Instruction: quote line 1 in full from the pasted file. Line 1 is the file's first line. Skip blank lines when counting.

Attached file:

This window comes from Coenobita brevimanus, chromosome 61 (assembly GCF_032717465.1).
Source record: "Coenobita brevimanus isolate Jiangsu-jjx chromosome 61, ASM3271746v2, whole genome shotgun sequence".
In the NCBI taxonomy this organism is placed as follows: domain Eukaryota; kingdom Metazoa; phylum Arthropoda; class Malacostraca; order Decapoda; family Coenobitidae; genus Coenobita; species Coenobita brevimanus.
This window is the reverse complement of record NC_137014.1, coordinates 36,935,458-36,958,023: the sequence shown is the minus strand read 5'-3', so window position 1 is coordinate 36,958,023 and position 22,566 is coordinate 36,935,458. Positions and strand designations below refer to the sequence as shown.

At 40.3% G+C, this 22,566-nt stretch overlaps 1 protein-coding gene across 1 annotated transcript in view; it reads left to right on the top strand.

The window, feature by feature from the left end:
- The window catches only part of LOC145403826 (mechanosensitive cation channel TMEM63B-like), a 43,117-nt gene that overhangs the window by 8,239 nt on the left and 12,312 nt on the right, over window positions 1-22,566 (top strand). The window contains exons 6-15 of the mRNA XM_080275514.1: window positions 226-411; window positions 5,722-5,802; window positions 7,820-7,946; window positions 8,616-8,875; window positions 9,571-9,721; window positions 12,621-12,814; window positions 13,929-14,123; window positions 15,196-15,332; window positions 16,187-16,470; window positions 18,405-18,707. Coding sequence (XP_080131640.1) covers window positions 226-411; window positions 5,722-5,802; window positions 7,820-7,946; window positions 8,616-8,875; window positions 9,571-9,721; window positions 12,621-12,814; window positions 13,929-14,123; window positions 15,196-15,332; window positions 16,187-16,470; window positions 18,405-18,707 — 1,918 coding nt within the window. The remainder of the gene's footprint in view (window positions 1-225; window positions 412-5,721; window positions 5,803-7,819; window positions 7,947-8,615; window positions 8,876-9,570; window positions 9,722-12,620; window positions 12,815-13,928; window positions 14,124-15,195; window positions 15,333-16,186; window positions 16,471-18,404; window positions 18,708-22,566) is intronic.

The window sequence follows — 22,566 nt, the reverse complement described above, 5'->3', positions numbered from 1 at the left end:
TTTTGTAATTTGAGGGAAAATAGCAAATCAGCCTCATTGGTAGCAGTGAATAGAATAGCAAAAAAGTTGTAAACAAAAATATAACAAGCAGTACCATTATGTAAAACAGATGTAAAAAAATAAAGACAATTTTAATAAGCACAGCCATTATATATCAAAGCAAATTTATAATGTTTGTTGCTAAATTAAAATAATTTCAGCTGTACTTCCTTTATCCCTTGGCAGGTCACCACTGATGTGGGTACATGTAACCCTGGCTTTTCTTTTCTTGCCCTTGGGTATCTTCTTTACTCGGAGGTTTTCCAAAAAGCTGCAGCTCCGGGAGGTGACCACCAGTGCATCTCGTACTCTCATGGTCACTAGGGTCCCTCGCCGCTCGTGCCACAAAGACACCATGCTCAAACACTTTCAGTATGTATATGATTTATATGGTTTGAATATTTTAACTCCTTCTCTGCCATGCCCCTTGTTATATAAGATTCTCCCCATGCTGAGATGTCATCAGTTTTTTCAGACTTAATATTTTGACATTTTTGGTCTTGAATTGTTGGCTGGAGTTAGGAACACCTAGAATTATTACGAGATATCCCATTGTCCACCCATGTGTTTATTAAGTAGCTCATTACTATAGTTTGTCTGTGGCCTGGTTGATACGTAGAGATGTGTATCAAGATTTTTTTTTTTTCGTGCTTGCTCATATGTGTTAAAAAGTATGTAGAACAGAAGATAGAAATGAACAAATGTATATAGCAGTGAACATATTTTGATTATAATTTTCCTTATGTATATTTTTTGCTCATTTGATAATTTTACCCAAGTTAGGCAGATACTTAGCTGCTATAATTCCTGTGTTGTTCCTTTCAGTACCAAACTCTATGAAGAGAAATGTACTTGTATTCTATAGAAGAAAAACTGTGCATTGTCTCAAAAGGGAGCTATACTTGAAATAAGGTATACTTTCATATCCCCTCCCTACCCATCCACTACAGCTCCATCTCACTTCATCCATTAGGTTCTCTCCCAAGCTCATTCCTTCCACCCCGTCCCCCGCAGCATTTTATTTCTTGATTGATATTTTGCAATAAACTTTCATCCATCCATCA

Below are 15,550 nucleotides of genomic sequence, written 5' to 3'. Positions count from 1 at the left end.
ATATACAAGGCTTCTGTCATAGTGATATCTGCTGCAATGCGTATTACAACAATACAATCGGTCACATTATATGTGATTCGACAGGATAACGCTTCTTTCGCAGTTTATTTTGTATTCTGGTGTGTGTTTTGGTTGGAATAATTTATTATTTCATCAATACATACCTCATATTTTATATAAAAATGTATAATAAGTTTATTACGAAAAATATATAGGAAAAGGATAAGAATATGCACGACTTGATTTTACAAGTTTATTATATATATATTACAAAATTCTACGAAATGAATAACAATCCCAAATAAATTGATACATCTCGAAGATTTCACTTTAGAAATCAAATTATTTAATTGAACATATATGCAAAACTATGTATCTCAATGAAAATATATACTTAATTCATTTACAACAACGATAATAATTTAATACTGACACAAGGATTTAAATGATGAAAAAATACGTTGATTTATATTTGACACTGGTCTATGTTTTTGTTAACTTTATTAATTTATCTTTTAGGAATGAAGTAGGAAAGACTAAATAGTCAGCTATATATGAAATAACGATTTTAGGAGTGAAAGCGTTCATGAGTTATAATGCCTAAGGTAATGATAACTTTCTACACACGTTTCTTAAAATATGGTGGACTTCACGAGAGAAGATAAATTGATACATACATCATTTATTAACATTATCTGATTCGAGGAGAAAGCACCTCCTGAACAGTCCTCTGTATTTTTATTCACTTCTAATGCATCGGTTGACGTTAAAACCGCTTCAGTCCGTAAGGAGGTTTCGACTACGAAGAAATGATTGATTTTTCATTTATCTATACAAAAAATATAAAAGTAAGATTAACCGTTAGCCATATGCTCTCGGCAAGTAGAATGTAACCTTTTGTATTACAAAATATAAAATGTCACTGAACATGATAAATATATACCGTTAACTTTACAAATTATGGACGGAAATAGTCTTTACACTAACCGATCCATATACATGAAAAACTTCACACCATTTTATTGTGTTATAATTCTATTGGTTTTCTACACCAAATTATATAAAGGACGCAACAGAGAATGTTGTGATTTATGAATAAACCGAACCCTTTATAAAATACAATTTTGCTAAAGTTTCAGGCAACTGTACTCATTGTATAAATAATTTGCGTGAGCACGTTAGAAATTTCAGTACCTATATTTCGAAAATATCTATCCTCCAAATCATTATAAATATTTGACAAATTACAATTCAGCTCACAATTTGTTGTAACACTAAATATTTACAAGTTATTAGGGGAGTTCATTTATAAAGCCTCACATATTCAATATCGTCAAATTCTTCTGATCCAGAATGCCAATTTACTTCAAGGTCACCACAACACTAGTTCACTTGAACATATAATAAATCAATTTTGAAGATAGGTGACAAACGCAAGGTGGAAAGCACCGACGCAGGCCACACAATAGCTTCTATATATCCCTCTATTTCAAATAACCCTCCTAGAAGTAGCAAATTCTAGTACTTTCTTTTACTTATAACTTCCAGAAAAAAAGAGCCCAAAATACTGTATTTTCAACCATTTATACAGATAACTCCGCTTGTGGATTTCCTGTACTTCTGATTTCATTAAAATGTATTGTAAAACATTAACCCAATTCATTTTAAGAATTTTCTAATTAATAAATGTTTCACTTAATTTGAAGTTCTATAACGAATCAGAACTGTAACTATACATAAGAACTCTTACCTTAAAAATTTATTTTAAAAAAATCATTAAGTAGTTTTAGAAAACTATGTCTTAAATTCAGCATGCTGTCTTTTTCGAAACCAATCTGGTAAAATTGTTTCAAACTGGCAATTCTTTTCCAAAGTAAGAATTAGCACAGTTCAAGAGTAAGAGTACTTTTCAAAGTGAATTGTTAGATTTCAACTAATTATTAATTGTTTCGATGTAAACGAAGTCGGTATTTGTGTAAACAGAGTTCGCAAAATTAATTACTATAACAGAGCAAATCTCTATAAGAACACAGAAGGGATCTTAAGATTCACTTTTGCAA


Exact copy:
This window comes from Coenobita brevimanus, chromosome 61 (assembly GCF_032717465.1).